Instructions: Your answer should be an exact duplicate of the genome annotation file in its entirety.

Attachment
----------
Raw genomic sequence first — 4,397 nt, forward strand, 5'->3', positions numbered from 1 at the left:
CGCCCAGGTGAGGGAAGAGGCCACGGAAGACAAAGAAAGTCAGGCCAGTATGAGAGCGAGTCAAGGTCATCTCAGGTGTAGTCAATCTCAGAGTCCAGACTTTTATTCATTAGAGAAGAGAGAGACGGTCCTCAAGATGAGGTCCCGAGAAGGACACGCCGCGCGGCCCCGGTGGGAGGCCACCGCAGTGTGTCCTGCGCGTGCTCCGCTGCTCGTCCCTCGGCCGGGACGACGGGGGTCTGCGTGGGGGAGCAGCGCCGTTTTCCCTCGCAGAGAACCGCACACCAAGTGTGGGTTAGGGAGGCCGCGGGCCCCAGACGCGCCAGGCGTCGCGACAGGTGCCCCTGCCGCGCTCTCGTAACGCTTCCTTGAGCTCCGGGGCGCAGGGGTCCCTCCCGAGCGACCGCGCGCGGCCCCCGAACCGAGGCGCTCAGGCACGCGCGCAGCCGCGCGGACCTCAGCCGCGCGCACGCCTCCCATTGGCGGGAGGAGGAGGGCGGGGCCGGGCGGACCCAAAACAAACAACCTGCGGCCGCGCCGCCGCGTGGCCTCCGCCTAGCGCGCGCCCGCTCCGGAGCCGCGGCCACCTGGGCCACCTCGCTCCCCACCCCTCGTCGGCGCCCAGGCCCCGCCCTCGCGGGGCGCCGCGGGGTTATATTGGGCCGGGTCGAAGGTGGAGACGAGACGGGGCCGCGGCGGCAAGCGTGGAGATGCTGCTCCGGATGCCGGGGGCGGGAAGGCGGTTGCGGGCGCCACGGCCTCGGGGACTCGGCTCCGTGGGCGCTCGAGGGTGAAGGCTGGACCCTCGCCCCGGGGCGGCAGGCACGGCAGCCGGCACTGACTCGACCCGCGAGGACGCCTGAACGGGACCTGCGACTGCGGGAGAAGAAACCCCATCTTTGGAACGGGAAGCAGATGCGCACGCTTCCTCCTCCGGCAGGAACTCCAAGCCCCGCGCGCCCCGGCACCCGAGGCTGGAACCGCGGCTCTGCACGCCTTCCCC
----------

Raw genomic sequence first — 4,397 nt, forward strand, 5'->3', positions numbered from 1 at the left:
CGCCCAGGTGAGGGAAGAGGCCACGGAAGACAAAGAAAGTCAGGCCAGTATGAGAGCGAGTCAAGGTCATCTCAGGTGTAGTCAATCTCAGAGTCCAGACTTTTATTCATTAGAGAAGAGAGAGACGGTCCTCAAGATGAGGTCCCGAGAAGGACACGCCGCGCGGCCCCGGTGGGAGGCCACCGCAGTGTGTCCTGCGCGTGCTCCGCTGCTCGTCCCTCGGCCGGGACGACGGGGGTCTGCGTGGGGGAGCAGCGCCGTTTTCCCTCGCAGAGAACCGCACACCAAGTGTGGGTTAGGGAGGCCGCGGGCCCCAGACGCGCCAGGCGTCGCGACAGGTGCCCCTGCCGCGCTCTCGTAACGCTTCCTTGAGCTCCGGGGCGCAGGGGTCCCTCCCGAGCGACCGCGCGCGGCCCCCGAACCGAGGCGCTCAGGCACGCGCGCAGCCGCGCGGACCTCAGCCGCGCGCACGCCTCCCATTGGCGGGAGGAGGAGGGCGGGGCCGGGCGGACCCAAAACAAACAACCTGCGGCCGCGCCGCCGCGTGGCCTCCGCCTAGCGCGCGCCCGCTCCGGAGCCGCGGCCACCTGGGCCACCTCGCTCCCCACCCCTCGTCGGCGCCCAGGCCCCGCCCTCGCGGGGCGCCGCGGGGTTATATTGGGCCGGGTCGAAGGTGGAGACGAGACGGGGCCGCGGCGGCAAGCGTGGAGATGCTGCTCCGGATGCCGGGGGCGGGAAGGCGGTTGCGGGCGCCACGGCCTCGGGGACTCGGCTCCGTGGGCGCTCGAGGGTGAAGGCTGGACCCTCGCCCCGGGGCGGCAGGCACGGCAGCCGGCACTGACTCGACCCGCGAGGACGCCTGAACGGGACCTGCGACTGCGGGAGAAGAAACCCCATCTTTGGAACGGGAAGCAGATGCGCACGCTTCCTCCTCCGGCAGGAACTCCAAGCCCCGCGCGCCCCGGCACCCGAGGCTGGAACCGCGGCTCTGCACGCCTTCCCC